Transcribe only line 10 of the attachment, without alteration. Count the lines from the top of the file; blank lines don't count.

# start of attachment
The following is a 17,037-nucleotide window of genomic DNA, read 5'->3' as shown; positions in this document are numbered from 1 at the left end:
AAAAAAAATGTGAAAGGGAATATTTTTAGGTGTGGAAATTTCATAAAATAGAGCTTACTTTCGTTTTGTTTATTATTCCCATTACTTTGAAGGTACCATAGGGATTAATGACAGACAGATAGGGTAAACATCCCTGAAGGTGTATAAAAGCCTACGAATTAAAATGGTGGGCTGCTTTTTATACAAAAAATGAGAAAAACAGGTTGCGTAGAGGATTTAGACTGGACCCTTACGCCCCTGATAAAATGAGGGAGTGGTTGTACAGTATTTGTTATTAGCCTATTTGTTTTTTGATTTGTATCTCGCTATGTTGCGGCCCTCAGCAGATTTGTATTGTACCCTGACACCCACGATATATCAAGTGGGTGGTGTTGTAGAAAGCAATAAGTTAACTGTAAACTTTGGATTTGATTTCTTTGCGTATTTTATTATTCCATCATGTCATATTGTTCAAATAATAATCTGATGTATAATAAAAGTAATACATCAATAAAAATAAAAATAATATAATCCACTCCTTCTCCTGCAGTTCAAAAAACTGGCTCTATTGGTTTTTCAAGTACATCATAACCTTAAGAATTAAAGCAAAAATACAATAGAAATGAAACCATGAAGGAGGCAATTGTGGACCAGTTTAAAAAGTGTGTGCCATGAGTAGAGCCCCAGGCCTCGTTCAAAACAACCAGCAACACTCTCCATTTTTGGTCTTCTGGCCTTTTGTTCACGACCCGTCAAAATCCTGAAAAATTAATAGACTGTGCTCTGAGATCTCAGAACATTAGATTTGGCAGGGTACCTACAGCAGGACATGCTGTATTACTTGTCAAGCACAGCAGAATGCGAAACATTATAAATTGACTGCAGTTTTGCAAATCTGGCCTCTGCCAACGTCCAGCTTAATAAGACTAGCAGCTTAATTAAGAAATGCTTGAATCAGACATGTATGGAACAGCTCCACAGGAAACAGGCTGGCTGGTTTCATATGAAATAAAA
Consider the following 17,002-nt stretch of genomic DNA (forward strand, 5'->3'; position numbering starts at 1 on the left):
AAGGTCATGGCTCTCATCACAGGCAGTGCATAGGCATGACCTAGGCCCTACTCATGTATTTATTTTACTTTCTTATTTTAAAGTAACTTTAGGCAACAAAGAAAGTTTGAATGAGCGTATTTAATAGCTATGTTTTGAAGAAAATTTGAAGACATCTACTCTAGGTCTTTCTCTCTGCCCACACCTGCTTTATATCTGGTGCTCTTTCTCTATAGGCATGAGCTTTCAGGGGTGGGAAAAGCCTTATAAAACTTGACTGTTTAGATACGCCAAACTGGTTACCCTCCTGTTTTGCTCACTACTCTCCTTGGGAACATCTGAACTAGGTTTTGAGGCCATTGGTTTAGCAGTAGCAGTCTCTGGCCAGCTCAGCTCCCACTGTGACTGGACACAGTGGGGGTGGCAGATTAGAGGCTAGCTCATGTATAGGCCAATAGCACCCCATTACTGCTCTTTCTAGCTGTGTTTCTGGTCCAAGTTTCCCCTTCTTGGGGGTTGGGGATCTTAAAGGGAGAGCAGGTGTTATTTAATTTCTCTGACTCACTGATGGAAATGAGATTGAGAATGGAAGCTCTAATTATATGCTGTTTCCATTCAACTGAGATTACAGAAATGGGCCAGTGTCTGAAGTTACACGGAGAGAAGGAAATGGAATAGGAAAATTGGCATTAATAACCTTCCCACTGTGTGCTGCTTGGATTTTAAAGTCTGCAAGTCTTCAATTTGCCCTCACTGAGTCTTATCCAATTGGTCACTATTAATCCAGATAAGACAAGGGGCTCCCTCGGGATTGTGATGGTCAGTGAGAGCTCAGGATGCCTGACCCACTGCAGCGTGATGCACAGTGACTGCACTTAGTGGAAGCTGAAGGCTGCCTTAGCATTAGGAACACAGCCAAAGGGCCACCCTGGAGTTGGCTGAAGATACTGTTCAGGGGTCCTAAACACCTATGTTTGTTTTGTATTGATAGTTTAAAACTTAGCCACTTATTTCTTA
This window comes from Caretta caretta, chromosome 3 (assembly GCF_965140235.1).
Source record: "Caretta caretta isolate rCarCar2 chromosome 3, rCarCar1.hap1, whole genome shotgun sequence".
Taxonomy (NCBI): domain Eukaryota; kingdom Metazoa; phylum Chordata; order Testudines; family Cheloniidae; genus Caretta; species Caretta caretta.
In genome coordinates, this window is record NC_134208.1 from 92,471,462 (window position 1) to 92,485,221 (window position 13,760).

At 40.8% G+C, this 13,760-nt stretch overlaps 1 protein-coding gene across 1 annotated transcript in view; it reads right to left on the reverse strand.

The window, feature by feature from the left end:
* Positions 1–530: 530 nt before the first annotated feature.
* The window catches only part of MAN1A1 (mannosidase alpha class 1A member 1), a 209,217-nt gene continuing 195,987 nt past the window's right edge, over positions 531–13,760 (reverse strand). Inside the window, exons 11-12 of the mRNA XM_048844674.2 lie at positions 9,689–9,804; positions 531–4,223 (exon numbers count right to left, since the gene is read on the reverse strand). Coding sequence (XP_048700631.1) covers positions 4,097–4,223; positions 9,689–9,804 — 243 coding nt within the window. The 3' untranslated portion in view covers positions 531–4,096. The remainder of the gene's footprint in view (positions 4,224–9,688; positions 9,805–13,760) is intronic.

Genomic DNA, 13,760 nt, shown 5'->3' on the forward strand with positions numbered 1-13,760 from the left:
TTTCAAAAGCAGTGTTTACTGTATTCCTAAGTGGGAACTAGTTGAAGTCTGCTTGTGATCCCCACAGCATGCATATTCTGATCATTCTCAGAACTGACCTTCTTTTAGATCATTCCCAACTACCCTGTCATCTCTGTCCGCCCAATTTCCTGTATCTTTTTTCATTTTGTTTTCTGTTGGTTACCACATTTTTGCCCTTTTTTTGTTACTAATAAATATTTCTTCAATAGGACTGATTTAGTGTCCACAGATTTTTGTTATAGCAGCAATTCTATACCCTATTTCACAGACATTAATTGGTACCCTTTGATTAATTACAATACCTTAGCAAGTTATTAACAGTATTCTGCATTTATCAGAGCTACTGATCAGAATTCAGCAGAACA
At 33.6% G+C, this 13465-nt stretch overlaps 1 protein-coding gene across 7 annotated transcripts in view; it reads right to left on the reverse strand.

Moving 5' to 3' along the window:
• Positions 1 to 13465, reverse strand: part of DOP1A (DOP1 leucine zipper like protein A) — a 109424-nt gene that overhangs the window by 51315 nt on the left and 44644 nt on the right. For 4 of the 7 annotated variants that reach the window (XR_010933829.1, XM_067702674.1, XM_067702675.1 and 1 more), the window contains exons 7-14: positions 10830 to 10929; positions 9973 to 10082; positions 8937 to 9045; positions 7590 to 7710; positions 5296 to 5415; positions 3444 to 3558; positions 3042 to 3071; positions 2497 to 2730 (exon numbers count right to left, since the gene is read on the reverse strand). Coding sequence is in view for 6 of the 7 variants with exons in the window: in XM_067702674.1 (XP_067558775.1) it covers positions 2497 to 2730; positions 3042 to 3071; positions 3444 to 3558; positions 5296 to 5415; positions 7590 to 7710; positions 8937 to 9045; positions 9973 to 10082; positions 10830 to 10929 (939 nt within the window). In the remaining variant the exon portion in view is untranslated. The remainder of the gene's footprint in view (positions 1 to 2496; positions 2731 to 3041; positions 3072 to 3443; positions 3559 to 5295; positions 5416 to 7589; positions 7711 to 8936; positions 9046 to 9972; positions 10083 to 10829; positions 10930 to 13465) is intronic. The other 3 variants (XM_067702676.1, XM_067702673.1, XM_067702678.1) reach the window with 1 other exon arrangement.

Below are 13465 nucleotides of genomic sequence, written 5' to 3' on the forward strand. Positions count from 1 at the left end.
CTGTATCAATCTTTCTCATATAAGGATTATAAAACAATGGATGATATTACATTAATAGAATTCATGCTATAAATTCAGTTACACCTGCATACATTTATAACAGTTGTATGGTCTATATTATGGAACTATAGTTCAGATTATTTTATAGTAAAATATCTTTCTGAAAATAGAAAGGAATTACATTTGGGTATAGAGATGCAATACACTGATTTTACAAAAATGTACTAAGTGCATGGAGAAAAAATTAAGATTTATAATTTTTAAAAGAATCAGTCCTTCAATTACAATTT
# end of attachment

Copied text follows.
The window, feature by feature from the left end: